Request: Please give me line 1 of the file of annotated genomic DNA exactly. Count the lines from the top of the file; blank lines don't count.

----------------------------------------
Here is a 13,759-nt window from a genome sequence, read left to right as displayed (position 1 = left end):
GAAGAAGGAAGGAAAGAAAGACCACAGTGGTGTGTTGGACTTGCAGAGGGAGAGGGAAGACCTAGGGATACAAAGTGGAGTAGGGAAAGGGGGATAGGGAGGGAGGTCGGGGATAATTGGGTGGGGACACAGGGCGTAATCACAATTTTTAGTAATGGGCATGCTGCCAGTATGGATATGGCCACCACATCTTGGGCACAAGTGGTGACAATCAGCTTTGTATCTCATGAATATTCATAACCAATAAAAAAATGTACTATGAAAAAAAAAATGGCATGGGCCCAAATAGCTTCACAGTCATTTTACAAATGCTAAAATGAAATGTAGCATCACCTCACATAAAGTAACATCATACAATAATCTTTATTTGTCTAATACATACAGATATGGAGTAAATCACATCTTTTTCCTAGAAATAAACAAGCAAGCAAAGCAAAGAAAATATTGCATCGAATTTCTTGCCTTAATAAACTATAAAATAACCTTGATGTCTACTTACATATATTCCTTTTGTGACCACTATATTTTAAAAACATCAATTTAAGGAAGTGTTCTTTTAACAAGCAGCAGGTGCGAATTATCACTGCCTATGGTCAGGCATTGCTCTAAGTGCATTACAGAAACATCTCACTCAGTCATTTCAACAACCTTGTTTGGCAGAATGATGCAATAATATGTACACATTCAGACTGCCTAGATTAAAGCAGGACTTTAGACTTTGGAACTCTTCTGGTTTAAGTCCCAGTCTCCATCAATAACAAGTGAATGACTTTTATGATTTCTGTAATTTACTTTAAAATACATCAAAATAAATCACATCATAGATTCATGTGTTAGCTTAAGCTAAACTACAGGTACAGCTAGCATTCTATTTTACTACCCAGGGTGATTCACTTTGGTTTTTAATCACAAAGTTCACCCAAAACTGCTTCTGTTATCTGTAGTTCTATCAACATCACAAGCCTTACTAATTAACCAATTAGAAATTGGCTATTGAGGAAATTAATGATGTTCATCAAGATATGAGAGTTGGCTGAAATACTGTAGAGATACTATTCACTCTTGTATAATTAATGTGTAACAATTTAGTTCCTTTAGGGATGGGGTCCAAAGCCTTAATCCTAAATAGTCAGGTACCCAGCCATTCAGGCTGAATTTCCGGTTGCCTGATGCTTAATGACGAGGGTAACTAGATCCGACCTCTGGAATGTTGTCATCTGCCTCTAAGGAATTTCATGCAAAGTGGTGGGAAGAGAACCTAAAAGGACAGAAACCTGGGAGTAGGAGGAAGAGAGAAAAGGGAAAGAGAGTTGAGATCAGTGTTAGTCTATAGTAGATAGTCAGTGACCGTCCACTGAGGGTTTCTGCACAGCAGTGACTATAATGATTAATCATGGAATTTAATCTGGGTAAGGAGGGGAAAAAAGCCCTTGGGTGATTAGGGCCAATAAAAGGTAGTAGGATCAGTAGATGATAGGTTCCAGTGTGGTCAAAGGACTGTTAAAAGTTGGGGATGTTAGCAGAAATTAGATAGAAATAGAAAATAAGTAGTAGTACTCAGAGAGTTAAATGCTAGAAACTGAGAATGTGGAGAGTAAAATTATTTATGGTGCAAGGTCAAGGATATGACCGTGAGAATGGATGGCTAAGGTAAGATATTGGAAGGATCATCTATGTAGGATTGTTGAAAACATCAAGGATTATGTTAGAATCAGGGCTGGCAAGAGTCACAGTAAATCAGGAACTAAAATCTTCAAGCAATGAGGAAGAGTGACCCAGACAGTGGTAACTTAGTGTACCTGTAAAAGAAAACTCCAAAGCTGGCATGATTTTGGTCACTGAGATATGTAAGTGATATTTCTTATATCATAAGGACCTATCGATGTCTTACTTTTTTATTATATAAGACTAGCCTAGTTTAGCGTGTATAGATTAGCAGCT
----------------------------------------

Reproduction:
Here is a 13,759-nt window from a genome sequence, read left to right as displayed (position 1 = left end):